If you are accepting a degree today in LGBT Studies, or Women’s Studies, or any of the other assorted bullshit Underwater Dog Polishing degrees our universities crank out today, then you have my sympathies. You are the victim of a fraud perpetrated by our university system, a vicious and cynical fraud that has resulted in you spending a lot of money for no gain. But more importantly, you are the victim of your own poor judgement. You decided to pursue a useless degree, and now you’re stuck. Here is another harsh reality: You are responsible for your own situation. It’s not anybody else’s fault. Nobody else is responsible. You are.

Your university experience had one goal – producing a young adult with marketable skills, someone who can provide value to an employer and to the economy. In this your university has failed, and in choosing this degree, so did you. You have relegated yourself to uselessness in the workplace, and when a few years from now you are working as a barista or checkout clerk and crying over your six figures of student debt, remember what I said a few moments ago: You and you alone are responsible for your own life. You made a decision; now you get to deal with the consequences of that decision. Pull yourself up, look around at the other opportunities around you, and figure a way out of this mess your youthful indiscretion has landed you in.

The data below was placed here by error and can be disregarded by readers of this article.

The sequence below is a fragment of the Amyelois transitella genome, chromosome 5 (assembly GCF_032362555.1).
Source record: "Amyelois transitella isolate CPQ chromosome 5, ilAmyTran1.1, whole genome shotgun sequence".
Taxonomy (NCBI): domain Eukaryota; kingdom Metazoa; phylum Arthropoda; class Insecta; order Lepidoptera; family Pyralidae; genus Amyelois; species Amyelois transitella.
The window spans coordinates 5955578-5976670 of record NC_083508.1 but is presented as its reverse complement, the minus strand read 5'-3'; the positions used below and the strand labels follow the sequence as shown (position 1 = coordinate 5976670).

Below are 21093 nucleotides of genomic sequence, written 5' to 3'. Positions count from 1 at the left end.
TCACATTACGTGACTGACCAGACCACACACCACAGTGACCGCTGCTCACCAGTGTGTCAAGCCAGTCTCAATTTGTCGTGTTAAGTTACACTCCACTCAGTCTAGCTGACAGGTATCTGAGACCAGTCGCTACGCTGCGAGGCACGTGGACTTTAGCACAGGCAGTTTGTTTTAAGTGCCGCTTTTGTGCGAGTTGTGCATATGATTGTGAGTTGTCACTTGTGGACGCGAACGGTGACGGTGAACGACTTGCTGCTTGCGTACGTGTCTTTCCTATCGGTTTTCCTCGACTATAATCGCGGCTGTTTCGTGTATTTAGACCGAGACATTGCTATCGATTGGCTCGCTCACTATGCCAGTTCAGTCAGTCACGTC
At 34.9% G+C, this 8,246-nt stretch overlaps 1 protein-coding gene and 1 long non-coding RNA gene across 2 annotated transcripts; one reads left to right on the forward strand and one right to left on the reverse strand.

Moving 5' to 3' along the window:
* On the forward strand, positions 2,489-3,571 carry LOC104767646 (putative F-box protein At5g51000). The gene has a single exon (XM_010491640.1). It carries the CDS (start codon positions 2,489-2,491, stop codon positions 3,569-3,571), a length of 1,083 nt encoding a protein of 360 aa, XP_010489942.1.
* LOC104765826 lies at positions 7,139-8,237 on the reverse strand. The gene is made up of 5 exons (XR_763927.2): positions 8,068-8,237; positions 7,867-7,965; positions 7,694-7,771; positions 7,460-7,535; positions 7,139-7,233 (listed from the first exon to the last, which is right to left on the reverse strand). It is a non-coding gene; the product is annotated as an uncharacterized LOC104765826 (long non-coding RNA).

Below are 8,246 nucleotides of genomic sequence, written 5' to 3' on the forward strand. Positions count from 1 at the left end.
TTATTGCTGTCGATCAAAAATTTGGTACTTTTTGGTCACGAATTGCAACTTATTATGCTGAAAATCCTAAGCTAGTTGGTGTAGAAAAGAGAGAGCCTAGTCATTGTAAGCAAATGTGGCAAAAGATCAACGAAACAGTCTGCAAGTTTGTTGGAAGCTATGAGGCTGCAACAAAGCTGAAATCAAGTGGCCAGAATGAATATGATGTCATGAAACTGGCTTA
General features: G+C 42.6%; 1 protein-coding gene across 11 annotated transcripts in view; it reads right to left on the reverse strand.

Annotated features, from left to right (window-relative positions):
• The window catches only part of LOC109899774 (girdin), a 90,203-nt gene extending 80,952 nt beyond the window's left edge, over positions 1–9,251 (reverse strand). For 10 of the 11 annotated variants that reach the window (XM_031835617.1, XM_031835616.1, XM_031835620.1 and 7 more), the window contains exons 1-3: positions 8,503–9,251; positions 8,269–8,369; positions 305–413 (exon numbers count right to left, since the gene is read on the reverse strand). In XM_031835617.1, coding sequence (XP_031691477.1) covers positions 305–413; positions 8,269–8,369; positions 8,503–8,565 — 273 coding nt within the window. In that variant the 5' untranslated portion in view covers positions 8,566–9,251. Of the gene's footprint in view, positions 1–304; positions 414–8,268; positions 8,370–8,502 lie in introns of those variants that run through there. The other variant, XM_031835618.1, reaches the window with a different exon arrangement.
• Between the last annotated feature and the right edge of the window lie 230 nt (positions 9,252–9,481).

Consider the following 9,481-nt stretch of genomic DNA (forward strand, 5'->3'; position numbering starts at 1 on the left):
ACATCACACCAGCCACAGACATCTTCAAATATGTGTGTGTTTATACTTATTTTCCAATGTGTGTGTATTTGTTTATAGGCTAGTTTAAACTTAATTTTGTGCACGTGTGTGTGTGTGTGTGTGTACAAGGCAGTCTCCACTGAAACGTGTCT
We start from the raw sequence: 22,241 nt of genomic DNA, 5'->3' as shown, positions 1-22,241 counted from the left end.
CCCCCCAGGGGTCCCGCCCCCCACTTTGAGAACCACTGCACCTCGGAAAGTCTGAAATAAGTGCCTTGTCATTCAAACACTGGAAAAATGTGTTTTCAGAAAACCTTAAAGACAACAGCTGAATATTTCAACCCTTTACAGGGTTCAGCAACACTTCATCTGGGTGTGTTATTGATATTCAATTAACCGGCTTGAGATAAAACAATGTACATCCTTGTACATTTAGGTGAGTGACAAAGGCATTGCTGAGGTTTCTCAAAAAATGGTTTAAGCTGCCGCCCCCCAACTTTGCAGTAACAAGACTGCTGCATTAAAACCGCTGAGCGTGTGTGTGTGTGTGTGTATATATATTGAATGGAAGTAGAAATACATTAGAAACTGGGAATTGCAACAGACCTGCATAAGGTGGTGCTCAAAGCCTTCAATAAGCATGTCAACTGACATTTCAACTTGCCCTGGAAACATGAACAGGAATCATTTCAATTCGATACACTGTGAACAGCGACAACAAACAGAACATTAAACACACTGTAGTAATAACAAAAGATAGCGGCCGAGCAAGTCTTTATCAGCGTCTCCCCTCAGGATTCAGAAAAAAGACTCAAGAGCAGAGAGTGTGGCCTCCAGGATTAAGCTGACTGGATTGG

But you still have one thing going for you. You have shown that you can set yourself a goal and achieve it. Do so now.

So, where do you go from here?

Because nobody owes you anything, including a living, one of the tasks ahead of you now is finding gainful employment. If you’re going to find employment, it will only be because you can demonstrate to the employer that you can provide value to him or her in excess of your costs of employment. Employment is an economic transaction. In any free market transaction, both parties have to realize a perceived gain in value or the transaction won’t happen. If a prospective employer doesn’t think you’re able to provide value to his/her business in excess of your cost of employment, which includes not only your salary but all the extra taxes, fees and other various government extortion that you never see in your pay stub – then they won’t hire you. So be able to present yourself as someone who can provide value, in whatever field you have been studying these last few years.

Once you have gained that employment, once you are in the workplace, remember these three rules for success:

Show up a little earlier than the other guy,
Work a little harder than the other guy,
Never pass up a chance to learn something new.

Words that should never pass your lips include such things as “that’s not my job,” and “I don’t have time for that.” Your reputation in the workplace should be, to put it bluntly, the one who can get shit done. Results matter. Be the one that the boss can count on. Be the one who brings things in on time. Be the one who finishes the job. Be the one that produces value and you will never have to worry about where your next meal is coming from.